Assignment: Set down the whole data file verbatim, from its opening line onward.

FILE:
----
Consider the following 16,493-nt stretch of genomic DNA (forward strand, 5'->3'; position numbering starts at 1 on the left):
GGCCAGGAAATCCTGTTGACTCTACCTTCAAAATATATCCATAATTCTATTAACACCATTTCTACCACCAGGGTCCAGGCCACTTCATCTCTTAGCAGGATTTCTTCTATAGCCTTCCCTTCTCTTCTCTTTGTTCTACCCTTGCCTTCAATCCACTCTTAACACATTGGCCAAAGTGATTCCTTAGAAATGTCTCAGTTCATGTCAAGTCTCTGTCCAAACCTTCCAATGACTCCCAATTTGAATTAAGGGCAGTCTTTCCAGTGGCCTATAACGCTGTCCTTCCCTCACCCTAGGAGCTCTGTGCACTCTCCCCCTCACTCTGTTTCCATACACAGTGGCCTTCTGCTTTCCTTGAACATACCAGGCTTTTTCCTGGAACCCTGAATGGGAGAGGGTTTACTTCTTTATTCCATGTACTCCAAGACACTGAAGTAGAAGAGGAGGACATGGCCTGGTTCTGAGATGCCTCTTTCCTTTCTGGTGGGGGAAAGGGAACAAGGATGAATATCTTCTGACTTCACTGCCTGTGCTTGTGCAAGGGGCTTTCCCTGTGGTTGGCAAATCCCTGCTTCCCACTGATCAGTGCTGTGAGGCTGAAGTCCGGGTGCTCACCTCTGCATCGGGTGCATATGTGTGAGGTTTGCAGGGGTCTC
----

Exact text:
Consider the following 16,493-nt stretch of genomic DNA (forward strand, 5'->3'; position numbering starts at 1 on the left):
GGCCAGGAAATCCTGTTGACTCTACCTTCAAAATATATCCATAATTCTATTAACACCATTTCTACCACCAGGGTCCAGGCCACTTCATCTCTTAGCAGGATTTCTTCTATAGCCTTCCCTTCTCTTCTCTTTGTTCTACCCTTGCCTTCAATCCACTCTTAACACATTGGCCAAAGTGATTCCTTAGAAATGTCTCAGTTCATGTCAAGTCTCTGTCCAAACCTTCCAATGACTCCCAATTTGAATTAAGGGCAGTCTTTCCAGTGGCCTATAACGCTGTCCTTCCCTCACCCTAGGAGCTCTGTGCACTCTCCCCCTCACTCTGTTTCCATACACAGTGGCCTTCTGCTTTCCTTGAACATACCAGGCTTTTTCCTGGAACCCTGAATGGGAGAGGGTTTACTTCTTTATTCCATGTACTCCAAGACACTGAAGTAGAAGAGGAGGACATGGCCTGGTTCTGAGATGCCTCTTTCCTTTCTGGTGGGGGAAAGGGAACAAGGATGAATATCTTCTGACTTCACTGCCTGTGCTTGTGCAAGGGGCTTTCCCTGTGGTTGGCAAATCCCTGCTTCCCACTGATCAGTGCTGTGAGGCTGAAGTCCGGGTGCTCACCTCTGCATCGGGTGCATATGTGTGAGGTTTGCAGGGGTCTC